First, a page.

Willow Rosenberg is a side character from the popular television series, Buffy the Vampire Slayer. The basic premise of the show centers around the life of Sarah Michelle Gellar in the titular role of Buffy, a “vampire slayer” (a girl chosen to fight vampires and other forces of evil). Willow (played by Alyson Hannigan) was one of “Buffy’s” friends who helped in her fight against evil, she was characterized by her intelligence and her practice of witchcraft to aid Buffy. Arguably the most important aspect of Willow was her bisexuality (she starts the series in relationships with men, but she is later shown in relationships with women). I am a big fan of the show and I found it interesting that Willow’s characterization was never centered on her sexuality, rather the storyl ines that focused on her highlighted her both her intelligence and vulnerability as an individual, rather than as a lesbian.

Portrayal of Willow’s relationship with Tara, another “witch” in the show can be seen through many different angles. On one hand, the relationship shows resistance to dominant media images of lesbians in that it does not portray either Willow or Tara as overly masculine. Rather than portraying a lesbian relationship through stereotypes and mockery, the show makes an argument that Willow and Tara are individuals who claim lesbianism as part of their identity(which also include students, “witches”, friends etc), instead of defining the two characters by their sexuality. In addition, the ascription of dominant male/female gendered roles in a relationship is minimal (if non-existent). While Willow is clearly the more powerful character, skill-wise, Tara tempers this by in her portrayal as being more staunch and less vulnerable to many vices that Willow falls into in the show. In the show’s portrayal of “magic” as an addictive drug, Willow might be more proficient in it’s use, but Tara is more resistant to it’s addictive effects. Therefore, I argue that because of these different strengths that two women possess, they are equals in the relationship; I don’t necessarily see a hierarchy between the two women that is can be seen in the dominant gender hierarchy, where the more masculine individual is the one who is in power.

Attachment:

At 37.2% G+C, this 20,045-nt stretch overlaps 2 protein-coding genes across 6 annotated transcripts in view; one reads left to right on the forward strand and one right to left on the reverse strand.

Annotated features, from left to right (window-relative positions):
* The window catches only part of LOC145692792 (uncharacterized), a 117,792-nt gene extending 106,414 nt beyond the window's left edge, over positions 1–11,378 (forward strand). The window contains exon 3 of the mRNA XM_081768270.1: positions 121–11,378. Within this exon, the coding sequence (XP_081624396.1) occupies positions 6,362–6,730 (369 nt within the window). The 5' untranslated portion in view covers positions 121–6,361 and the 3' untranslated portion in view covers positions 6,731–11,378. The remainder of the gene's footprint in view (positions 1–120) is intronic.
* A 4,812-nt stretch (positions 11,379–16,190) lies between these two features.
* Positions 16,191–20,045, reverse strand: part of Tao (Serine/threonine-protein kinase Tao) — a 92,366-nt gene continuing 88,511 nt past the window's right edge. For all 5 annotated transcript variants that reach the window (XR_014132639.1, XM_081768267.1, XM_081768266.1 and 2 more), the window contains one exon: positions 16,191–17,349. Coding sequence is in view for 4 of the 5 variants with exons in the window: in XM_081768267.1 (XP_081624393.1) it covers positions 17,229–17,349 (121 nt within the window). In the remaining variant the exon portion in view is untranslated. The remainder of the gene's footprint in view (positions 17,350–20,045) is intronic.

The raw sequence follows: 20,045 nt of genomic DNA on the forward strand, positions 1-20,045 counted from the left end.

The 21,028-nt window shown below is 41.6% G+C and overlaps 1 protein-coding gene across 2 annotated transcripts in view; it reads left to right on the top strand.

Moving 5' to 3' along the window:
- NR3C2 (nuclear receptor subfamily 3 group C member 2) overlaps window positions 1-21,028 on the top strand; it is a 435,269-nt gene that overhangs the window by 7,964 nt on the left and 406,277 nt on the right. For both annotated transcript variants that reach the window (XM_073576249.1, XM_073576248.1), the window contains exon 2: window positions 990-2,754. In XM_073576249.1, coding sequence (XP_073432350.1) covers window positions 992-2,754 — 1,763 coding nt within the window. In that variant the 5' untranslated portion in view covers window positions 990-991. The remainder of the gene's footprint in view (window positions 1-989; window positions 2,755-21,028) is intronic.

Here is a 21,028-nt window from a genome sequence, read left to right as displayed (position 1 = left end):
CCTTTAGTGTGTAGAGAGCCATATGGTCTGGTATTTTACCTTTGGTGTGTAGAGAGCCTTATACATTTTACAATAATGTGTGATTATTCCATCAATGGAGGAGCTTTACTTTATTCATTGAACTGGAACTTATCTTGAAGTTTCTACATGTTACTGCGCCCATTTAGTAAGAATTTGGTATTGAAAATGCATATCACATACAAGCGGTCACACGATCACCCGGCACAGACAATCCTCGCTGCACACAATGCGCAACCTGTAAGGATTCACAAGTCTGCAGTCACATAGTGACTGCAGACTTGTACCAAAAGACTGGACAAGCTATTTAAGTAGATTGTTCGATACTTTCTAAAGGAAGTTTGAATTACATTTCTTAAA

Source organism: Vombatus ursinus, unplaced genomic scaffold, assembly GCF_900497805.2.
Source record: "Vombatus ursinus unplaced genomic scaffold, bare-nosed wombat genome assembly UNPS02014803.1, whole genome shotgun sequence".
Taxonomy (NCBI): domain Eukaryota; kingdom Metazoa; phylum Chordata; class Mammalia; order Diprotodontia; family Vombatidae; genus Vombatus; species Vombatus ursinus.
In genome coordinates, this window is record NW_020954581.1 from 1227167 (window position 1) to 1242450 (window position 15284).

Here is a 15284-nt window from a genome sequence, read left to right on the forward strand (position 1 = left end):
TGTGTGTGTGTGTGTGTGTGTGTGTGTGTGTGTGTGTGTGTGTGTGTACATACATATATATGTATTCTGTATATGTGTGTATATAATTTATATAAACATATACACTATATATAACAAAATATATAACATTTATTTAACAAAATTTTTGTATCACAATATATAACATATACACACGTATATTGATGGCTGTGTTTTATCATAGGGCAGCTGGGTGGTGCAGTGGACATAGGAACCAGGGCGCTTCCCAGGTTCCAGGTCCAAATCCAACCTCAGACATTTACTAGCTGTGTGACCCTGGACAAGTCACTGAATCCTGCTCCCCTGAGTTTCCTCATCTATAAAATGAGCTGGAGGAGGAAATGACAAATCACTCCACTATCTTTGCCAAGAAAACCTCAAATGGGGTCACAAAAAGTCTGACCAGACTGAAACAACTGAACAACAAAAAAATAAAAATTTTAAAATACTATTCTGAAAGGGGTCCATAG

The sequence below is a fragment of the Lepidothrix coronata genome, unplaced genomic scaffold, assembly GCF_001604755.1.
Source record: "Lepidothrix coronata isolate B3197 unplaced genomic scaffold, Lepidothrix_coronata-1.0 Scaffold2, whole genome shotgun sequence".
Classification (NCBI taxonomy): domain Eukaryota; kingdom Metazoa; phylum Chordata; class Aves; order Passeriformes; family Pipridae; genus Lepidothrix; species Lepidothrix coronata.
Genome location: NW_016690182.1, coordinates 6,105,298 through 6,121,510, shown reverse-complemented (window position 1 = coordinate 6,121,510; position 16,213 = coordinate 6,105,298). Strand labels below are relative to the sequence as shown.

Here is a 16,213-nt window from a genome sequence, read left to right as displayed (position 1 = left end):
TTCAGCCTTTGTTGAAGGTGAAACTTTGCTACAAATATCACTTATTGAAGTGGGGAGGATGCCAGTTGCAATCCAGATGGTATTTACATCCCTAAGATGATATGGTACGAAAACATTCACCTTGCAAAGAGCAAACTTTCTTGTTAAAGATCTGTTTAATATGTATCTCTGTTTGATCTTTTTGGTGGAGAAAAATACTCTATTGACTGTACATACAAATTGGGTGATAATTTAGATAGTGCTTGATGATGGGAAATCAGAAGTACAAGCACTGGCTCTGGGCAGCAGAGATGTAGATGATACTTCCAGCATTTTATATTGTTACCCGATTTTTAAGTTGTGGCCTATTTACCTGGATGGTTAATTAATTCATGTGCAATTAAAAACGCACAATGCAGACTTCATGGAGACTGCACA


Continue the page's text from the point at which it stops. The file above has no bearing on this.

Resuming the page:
Despite this, there are some aspects of the portrayal of the relationship that are problematic. The one that stands out to me the most is probably the ignorance of many experiences of a lesbian individual; basically the way that the show portrays a lesbian relationship seems too ideal, I think that it ignores many negative experiences that lesbians face in the real world. Professor Nakagawa stated during one of her lectures that the portrayal of diversity in science fiction might be more fluid because the sphere of reality in a highly fictionalized setting is more fluid. This might be why the show, which is highly stylized, unrealistic, and fantasy based portrays such an ideal relationship in which the characters face no discrimination.



One thought on “Willow

  1. I enjoyed reading this analysis of the lesbian relationship in “Buffy”–you did an excellent job of discussing how it challenges controlling images of LGBT individuals, but how it also presents a false ideal. Do you think the benefits outweigh the negatives in presenting a more “ideal” relationship? Did the relationship evolve throughout the show?

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